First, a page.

In a previous column, we discussed the terms “gaging” and “measuring,” which are often used interchangeably. There are times when gaging is appropriate and other times when measuring is the best way to go. Measuring is a direct reading process in which the inspection instrument consists of (or incorporates ) a continuous series of linear measurement units, commonly known as a scale. These units usually start at zero and go up to the maximum range of the instrument. The workpiece is directly compared against this scale, and either the user counts the units or the measuring instrument displays the amount of movement indicated by the scale. Examples of measuring instruments include steel rules or scales, calipers, micrometers, height gages or CMMs.
Measuring instruments tend to be more versatile, though a little less accurate than gaging instruments. They are often used for incoming inspection or in a machine shop where volumes are low and high precision is not a requirement.
Gages, on the other hand, are indirect reading instruments. The measurement units live not on the scale but off site (for example, in a calibration room), and a master or other standard object acts as their substitute. The workpiece is compared against the master and only indirectly against the measurement units. The gage thus evaluates not the dimension itself, but the difference between the mastered dimension and the workpiece dimension. Examples of these comparative gages include an adjustable bore gage, mechanical snap gages or bench stands with dial indicators.
Gages tend to be faster and more accurate than measuring instruments. This is because they are dedicated to a particular size, and over their short range, they produce higher resolution and hence, greater accuracy.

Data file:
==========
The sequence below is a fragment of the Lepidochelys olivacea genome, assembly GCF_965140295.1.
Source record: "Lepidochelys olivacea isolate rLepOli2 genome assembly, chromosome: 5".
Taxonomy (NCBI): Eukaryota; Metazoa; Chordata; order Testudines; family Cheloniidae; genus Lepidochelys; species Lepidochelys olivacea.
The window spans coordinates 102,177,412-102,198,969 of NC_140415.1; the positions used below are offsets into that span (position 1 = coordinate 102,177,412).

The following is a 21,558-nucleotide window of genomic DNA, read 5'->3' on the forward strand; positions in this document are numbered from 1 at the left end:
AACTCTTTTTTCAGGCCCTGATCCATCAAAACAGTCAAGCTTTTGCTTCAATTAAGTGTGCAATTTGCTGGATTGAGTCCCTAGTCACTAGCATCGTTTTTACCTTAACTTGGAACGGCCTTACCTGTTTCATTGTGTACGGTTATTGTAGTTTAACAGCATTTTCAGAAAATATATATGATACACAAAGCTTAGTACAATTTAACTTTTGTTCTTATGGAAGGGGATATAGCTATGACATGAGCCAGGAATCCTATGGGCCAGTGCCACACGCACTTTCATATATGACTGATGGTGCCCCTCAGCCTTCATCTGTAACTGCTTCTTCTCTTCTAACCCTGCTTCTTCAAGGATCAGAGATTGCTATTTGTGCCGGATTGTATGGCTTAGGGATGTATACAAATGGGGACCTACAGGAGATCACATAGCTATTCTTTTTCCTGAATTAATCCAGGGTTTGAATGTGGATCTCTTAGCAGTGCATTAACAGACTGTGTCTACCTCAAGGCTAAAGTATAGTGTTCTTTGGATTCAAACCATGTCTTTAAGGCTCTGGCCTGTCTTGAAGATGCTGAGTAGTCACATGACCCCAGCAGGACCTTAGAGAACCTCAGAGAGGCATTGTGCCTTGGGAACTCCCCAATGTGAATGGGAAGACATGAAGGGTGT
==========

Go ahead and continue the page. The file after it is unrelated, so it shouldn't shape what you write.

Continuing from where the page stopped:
With many of today’s electronic gages, the line between gage and measuring instrument is becoming blurred. It comes down to the definition of what constitutes a long measuring range as opposed to a comparative measurement. Is a 1-inch digital indicator on a bench stand, referenced on the measurement surface, a gage or a measuring instrument? These are the kinds of discussions that can go on for hours in a pub full of gage engineers on a Friday night.
However, there are situations where you can make a measuring instrument into a gaging instrument to improve its performance. For example, most calipers and their big brothers, height gages, use electronic scales as internal masters. The device compares the size of the part to the electronic scale. With the addition of a little computing power, these scales can be “mapped” :that is, their imperfections can be determined and correction factors can be added to improve performance.
Often, you will see the performance of such an instrument defined as “2 + L/600,” where the basic units are in microns, and the L is in millimeters. What this means is that there is a basic error in the system of 2 microns, plus an additional error based on the length of travel. Thus, if the scale is moved to its full length—which is when L is 600 mm—then the error becomes 2 + 1 or 3 microns.
If you want to get rid of this additional 1 micron, then you can use the height gage as a comparative gage. Height gages are usually referenced at “0” on the granite surface plate on which they sit, and all measurements are made with regard to this surface. The way to improve performance is to limit the amount of travel seen by the scale by using a gage block or other master to set a new reference point above the granite surface. For example, if you want more accuracy at 200 mm above the granite surface, then use a 200-mm gage block to set a new reference point and make your measurements in comparison to the 200-mm set point.
So now we have another bar argument beginning to brew. Is my height gage a measuring instrument or a gaging instrument?
Whatever it is, we have improved the performance of the height gage by getting rid of the travel error. This technique is not just limited to length performance of a measuring instrument: squareness error can also be improved by mastering on a reference square that is better than the inherent spec built into the gage.
Regardless of whether you are measuring or gaging, performance is almost always improved by shortening the measuring range.